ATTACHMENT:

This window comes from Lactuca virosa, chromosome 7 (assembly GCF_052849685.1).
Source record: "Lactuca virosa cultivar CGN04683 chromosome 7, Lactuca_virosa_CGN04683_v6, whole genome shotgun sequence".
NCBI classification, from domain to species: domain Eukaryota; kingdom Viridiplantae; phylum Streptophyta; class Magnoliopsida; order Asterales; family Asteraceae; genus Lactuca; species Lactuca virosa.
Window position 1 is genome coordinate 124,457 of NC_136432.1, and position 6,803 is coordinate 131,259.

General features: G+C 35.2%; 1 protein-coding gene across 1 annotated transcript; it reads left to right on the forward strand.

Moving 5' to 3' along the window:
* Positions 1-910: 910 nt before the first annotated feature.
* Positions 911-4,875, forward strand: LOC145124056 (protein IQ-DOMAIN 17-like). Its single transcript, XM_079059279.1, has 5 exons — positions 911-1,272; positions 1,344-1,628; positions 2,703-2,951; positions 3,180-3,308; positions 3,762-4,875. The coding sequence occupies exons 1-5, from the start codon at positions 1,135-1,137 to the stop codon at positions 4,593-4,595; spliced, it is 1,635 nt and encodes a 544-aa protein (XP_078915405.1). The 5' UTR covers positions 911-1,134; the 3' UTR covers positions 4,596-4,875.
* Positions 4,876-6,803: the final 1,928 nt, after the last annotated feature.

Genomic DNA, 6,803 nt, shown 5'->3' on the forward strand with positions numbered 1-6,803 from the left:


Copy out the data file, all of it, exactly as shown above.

This window comes from Lactuca virosa, chromosome 7 (assembly GCF_052849685.1).
Source record: "Lactuca virosa cultivar CGN04683 chromosome 7, Lactuca_virosa_CGN04683_v6, whole genome shotgun sequence".
NCBI classification, from domain to species: domain Eukaryota; kingdom Viridiplantae; phylum Streptophyta; class Magnoliopsida; order Asterales; family Asteraceae; genus Lactuca; species Lactuca virosa.
Window position 1 is genome coordinate 124,457 of NC_136432.1, and position 6,803 is coordinate 131,259.

General features: G+C 35.2%; 1 protein-coding gene across 1 annotated transcript; it reads left to right on the forward strand.

Moving 5' to 3' along the window:
* Positions 1-910: 910 nt before the first annotated feature.
* Positions 911-4,875, forward strand: LOC145124056 (protein IQ-DOMAIN 17-like). Its single transcript, XM_079059279.1, has 5 exons — positions 911-1,272; positions 1,344-1,628; positions 2,703-2,951; positions 3,180-3,308; positions 3,762-4,875. The coding sequence occupies exons 1-5, from the start codon at positions 1,135-1,137 to the stop codon at positions 4,593-4,595; spliced, it is 1,635 nt and encodes a 544-aa protein (XP_078915405.1). The 5' UTR covers positions 911-1,134; the 3' UTR covers positions 4,596-4,875.
* Positions 4,876-6,803: the final 1,928 nt, after the last annotated feature.

Genomic DNA, 6,803 nt, shown 5'->3' on the forward strand with positions numbered 1-6,803 from the left: